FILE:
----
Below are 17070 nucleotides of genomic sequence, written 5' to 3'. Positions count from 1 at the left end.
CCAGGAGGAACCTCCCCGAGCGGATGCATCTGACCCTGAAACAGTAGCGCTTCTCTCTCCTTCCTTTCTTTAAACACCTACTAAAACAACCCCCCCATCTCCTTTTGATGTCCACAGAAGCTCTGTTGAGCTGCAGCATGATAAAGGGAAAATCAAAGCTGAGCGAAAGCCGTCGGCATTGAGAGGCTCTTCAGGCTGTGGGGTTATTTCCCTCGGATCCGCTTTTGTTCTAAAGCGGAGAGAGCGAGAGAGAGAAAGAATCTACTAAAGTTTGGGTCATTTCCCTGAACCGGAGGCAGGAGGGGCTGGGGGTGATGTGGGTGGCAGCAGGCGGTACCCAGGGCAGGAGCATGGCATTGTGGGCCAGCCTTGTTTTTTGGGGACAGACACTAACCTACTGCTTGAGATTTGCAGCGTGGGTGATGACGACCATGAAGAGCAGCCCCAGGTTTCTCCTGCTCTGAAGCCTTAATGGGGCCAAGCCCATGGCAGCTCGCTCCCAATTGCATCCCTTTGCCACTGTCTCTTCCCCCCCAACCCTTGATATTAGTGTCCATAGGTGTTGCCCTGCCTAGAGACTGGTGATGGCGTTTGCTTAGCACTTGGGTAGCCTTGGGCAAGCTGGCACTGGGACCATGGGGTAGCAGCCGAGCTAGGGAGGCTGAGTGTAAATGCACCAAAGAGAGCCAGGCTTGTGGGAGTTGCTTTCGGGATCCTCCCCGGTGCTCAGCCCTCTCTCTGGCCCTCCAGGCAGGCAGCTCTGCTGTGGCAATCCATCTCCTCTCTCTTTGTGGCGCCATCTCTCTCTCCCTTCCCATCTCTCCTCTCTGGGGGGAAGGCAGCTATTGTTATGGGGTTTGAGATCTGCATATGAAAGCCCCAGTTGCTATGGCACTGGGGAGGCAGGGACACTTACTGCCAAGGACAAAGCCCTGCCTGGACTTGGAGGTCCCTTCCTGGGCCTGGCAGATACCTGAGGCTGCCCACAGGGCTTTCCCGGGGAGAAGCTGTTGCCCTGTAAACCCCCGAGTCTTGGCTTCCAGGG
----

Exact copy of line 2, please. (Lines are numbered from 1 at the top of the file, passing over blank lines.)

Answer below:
CCAGGAGGAACCTCCCCGAGCGGATGCATCTGACCCTGAAACAGTAGCGCTTCTCTCTCCTTCCTTTCTTTAAACACCTACTAAAACAACCCCCCCATCTCCTTTTGATGTCCACAGAAGCTCTGTTGAGCTGCAGCATGATAAAGGGAAAATCAAAGCTGAGCGAAAGCCGTCGGCATTGAGAGGCTCTTCAGGCTGTGGGGTTATTTCCCTCGGATCCGCTTTTGTTCTAAAGCGGAGAGAGCGAGAGAGAGAAAGAATCTACTAAAGTTTGGGTCATTTCCCTGAACCGGAGGCAGGAGGGGCTGGGGGTGATGTGGGTGGCAGCAGGCGGTACCCAGGGCAGGAGCATGGCATTGTGGGCCAGCCTTGTTTTTTGGGGACAGACACTAACCTACTGCTTGAGATTTGCAGCGTGGGTGATGACGACCATGAAGAGCAGCCCCAGGTTTCTCCTGCTCTGAAGCCTTAATGGGGCCAAGCCCATGGCAGCTCGCTCCCAATTGCATCCCTTTGCCACTGTCTCTTCCCCCCCAACCCTTGATATTAGTGTCCATAGGTGTTGCCCTGCCTAGAGACTGGTGATGGCGTTTGCTTAGCACTTGGGTAGCCTTGGGCAAGCTGGCACTGGGACCATGGGGTAGCAGCCGAGCTAGGGAGGCTGAGTGTAAATGCACCAAAGAGAGCCAGGCTTGTGGGAGTTGCTTTCGGGATCCTCCCCGGTGCTCAGCCCTCTCTCTGGCCCTCCAGGCAGGCAGCTCTGCTGTGGCAATCCATCTCCTCTCTCTTTGTGGCGCCATCTCTCTCTCCCTTCCCATCTCTCCTCTCTGGGGGGAAGGCAGCTATTGTTATGGGGTTTGAGATCTGCATATGAAAGCCCCAGTTGCTATGGCACTGGGGAGGCAGGGACACTTACTGCCAAGGACAAAGCCCTGCCTGGACTTGGAGGTCCCTTCCTGGGCCTGGCAGATACCTGAGGCTGCCCACAGGGCTTTCCCGGGGAGAAGCTGTTGCCCTGTAAACCCCCGAGTCTTGGCTTCCAGGG